For additional confirmation, we temporarily bridged the pins as recommended by forum posters. When done with the power on, it brought the always-on heat break and circuit board cooling fans immediately to life. Relay failure confirmed.

What does the relay do?

Turning off this relay cuts power to all 24V components: Motors, fans, and heaters. In normal operation, there’s no situation where the 5V components (micro-controller, display, LED strip) are running without the 24V components, so the answer must be related to abnormal operation. Our best hypothesis: this relay is a safety switch in place to halt the system if the 5V subsystem should fail. If that happens, it makes sense we’d want to shut down all the 24V parts too. And now that we have a plausible description of the relay as a safety feature, bypassing it with a soldered wire seems like a bad idea.

Why did the relay fail?

This part was easier to figure out. When I ran my printer with my Kill-A-Watt meter, it indicated the power draw jumps by over 300 watts when both heaters are active. So even ignoring the cooling fans and motors, the print bed and filament heaters together draw over 12.5 amps from the 24V plane.

Typing in the designation on the relay “SRD-05VDC-SL-C” found its datasheet, which says the relay can handle 10 amps. So the printer was designed such that the relay exceeded its rated capacity anytime both heaters are active. Not exactly a great design. The relay tolerated this overworked condition for many months but this week it could take no more.

The correct solution, then, would be to replace this relay with a higher-rated unit that can handle 15+ amps continuously. (12.5 for heaters + motors and fans + margin.) Unfortunately relays are not standardized in their footprint so I failed to find a drop-in higher-capacity replacement. (I found the Omron G5LE series with the same footprint, but with the same 10A maximum for DC so I’d be no better off.) Hooking up a beefier relay to the circuit board via wires is a possibility but intimidating. 300 watts of electricity is very good at finding minor flaws and turning them into big problems.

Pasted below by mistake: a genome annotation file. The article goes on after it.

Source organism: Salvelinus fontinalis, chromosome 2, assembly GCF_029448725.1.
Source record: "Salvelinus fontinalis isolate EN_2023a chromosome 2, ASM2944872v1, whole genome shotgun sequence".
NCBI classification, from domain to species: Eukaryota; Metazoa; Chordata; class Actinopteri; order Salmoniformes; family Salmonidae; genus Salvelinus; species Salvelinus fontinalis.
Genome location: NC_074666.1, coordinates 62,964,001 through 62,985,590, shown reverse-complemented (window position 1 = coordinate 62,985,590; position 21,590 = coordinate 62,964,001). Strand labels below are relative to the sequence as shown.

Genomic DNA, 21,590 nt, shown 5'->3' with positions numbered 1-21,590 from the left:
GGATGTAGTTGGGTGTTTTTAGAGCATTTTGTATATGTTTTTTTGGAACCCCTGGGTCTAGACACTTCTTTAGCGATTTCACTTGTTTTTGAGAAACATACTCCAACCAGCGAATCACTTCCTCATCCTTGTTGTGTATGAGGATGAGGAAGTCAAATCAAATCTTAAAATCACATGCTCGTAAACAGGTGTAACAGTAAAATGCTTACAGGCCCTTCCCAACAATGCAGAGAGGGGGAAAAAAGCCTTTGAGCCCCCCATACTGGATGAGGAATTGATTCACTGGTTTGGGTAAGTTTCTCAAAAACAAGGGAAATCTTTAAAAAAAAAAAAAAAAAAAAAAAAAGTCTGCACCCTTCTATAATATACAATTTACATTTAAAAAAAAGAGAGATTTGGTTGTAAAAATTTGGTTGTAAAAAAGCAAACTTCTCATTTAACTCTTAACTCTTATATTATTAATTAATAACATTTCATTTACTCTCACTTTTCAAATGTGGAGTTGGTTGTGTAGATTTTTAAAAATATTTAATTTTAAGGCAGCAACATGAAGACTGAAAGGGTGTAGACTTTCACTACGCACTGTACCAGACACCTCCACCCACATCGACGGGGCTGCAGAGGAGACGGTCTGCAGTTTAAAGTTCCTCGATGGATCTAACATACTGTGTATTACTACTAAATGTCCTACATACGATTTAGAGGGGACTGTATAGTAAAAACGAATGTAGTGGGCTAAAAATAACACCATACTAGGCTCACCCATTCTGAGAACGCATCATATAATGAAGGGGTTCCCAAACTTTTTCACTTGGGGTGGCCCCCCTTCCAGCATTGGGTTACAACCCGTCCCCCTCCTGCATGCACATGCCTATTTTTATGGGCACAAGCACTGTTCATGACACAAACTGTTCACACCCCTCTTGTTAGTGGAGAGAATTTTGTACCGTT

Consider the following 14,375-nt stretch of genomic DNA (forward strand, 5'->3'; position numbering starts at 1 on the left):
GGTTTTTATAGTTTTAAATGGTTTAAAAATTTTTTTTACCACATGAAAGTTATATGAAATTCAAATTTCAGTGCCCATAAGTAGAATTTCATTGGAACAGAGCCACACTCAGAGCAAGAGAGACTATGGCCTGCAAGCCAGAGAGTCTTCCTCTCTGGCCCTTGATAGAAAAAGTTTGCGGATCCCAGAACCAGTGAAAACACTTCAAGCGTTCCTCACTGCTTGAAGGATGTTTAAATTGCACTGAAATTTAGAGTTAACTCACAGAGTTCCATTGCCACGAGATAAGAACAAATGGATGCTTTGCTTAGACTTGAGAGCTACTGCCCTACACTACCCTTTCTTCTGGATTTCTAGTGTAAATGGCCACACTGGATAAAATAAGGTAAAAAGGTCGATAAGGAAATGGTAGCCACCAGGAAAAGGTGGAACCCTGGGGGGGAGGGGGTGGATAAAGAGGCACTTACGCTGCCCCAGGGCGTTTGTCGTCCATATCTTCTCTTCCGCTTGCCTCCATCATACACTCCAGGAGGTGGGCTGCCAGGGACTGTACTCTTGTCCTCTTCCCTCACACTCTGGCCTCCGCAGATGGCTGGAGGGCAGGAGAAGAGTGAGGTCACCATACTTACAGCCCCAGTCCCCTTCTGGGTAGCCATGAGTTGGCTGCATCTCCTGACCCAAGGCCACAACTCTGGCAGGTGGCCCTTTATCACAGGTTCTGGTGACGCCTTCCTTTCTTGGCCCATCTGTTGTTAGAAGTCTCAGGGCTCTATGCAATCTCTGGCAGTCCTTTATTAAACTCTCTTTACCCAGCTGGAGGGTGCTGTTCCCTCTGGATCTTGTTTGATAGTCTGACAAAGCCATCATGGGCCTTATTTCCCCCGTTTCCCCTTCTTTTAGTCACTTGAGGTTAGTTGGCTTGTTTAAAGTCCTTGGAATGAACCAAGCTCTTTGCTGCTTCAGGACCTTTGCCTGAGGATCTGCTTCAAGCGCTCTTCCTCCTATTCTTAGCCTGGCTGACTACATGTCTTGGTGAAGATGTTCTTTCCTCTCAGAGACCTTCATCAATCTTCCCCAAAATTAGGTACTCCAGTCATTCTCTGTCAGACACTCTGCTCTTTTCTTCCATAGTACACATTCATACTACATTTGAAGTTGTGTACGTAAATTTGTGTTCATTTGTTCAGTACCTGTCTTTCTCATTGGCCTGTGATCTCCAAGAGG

What do we do?

To summarize, the candidate solutions are:

  1. Bypass the relay with a wire as per internet forums: Seems like a bad idea to bypass a potential safety feature.
  2. Install an exact replacement: Known to work until it doesn’t.
  3. Install a higher-rated drop-in replacement: Great idea but such a replacement could not be found.
  4. Install a higher-rated unit elsewhere in the box, connect to the circuit board via wires: Adds many points of potential failure and >300W of power is unforgiving of flaws.

I’d love #3 but I couldn’t find a beefier relay with identical footprint. #1 and #4 are asking for trouble. For the immediate future, I choose #2 as the least-bad solution.

Building a Lithium Ion Battery Pack with S-8254A Protection IC

Encouraged by my earlier success buying somebody’s implementation of an IC reference design off Amazon, I went looking for more. The previous project used a MP1584 chip to regulate the variable voltage of a battery to a constant level for a Raspberry Pi 3. Now I want to improve upon the battery side.

The battery pack had three 18650-sized lithium-ion battery cells in series. These cells were salvaged from an old Dell laptop’s power pack. Since they were ten years old, there’s a bit of a question mark hovering over them. A battery pack that simply wires them in series risks over-charging or over-discharging the weakest cell. This abuse of lithium-ion cells usually ends in a fire.